Massage & Bodywork

November | December 2014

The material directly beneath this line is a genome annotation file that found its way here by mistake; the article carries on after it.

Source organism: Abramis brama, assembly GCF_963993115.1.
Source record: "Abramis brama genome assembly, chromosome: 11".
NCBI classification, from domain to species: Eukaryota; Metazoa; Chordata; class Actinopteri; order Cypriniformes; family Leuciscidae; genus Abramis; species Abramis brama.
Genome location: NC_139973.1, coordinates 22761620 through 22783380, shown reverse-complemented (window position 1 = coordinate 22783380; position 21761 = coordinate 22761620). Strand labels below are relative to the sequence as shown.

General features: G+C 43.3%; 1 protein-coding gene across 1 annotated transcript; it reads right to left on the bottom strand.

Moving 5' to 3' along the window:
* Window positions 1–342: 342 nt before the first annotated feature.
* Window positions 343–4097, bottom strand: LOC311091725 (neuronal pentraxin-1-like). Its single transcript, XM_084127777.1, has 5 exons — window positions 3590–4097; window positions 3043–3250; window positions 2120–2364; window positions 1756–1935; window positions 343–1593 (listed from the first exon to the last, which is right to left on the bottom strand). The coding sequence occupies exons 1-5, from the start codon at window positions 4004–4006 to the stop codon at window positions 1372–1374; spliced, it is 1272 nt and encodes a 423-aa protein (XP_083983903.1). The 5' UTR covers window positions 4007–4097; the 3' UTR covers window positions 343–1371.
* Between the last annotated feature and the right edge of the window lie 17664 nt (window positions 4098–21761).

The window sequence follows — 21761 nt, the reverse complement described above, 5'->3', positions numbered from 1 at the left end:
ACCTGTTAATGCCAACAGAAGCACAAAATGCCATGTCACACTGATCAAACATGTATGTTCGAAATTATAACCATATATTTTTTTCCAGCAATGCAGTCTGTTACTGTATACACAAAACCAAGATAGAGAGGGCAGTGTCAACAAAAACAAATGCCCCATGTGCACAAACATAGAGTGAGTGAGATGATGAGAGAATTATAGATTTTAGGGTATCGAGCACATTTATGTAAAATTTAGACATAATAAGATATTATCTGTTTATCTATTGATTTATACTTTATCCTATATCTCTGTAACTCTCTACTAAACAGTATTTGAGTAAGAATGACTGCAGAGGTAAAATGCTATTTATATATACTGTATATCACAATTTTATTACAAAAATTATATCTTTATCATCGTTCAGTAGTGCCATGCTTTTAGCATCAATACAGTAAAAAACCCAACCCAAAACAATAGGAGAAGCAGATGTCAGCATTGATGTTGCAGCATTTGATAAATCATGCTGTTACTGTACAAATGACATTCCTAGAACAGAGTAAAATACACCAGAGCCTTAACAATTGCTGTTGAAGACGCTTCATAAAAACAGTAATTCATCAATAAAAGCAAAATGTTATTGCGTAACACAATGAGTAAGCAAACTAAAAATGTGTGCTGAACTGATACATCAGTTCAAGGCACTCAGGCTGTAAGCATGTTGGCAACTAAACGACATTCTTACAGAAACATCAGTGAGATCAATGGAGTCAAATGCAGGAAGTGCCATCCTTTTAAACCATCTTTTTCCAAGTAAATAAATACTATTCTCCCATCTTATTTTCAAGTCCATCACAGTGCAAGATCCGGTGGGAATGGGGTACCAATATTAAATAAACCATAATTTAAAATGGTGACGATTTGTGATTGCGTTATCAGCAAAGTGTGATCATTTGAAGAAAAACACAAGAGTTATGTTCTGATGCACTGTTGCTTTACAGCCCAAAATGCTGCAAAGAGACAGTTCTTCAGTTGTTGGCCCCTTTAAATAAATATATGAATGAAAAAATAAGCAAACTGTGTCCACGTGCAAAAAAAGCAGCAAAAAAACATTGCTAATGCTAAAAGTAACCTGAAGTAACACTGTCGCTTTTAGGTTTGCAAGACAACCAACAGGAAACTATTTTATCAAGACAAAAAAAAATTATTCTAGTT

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94 m a s s a g e & b o d y w o r k n o v e m b e r / d e c e m b e r 2 0 1 4 technique CLINICAL APPS Rebuilding Alan's Thumb By Whitney Lowe Clinical massage practitioners are most successful when they don't jump to immediate conclusions, but take the time to fully investigate the nature of a client's problem. In this installment of Clinical Apps, we explore a case in which the client is convinced he has one condition, but in fact it is something else. It is through your developed critical thinking and problem-solving skills that you will find effective solutions to your clients' problems. BACKGROUND AND KEY CONSIDERATIONS Alan recently took a carpentry job in which he uses a lot of power tools. He is suffering hand pain that interferes with his work. He is seeking health care because he is concerned that his symptoms may be a result of carpal tunnel syndrome. Alan's primary complaint is sharp pain around the wrist and base of the thumb. In certain positions, the pain is sharp enough to make him feel like he is going to drop the items he is holding. He reports that this sensation is not so much an actual loss of overall grip strength, but a sudden, sharp pain around the base of the thumb, resulting in an abrupt loss of hand and grip strength. In assessment, the essential rule of real estate applies: location, location, location. Of course, the site of pain does not always correspond with the location of the actual tissue dysfunction, as in trigger-point referral or radiating nerve pain, but pain location does provide a good clue and starting point for evaluation. Carpal tunnel syndrome is common among carpenters due to the job's constant gripping actions and vibrations from power tools. These are key factors causing median nerve compression under the flexor retinaculum. However, just because Alan has hand pain and carpal tunnel syndrome is common in his profession doesn't mean we can jump to the conclusion that it is the source of the present complaint. Other key structures in the area need to be investigated. Multijoint tendons that control the thumb and fingers have several unique factors that can lead to pain complaints in this area. The thumb and finger tendons that cross the wrist all pass under fibrous restraints called retinacula (singular: retinaculum). Each retinaculum plays a key biomechanical role in force transmission for the tendons. Looking at the retinacula, it would appear that their primary function is to hold the tendons in place around the joint. While they do provide a restraining force for the tendons, they actually perform a more critical biomechanical role. There are unique biomechanical challenges for tendons that cross multiple joints, like those of the wrist and fingers. For example, in the distal extremities, tendons often exert their pulling force across a 90-degree angle. Generating force across a sharp angle like this requires a mechanical arrangement like a pulley and rope arrangement (Image 1). The retinaculum acts like a pulley so the tendons can continue to generate a strong force across this sharp angle. Unfortunately there is a serious downside to the retinacula's role as a pulley, which should be apparent. If the tendon is pulling strongly against the pulley (retinaculum), there is a great deal of pressure and friction between the tendon and retinaculum. Increased friction on the tendon can lead to pain and tendon degeneration. 1 Wheel and pulley arrangement of tendons bound by retinacula. Image is from 3D4Medical's Essential Anatomy 3 application.

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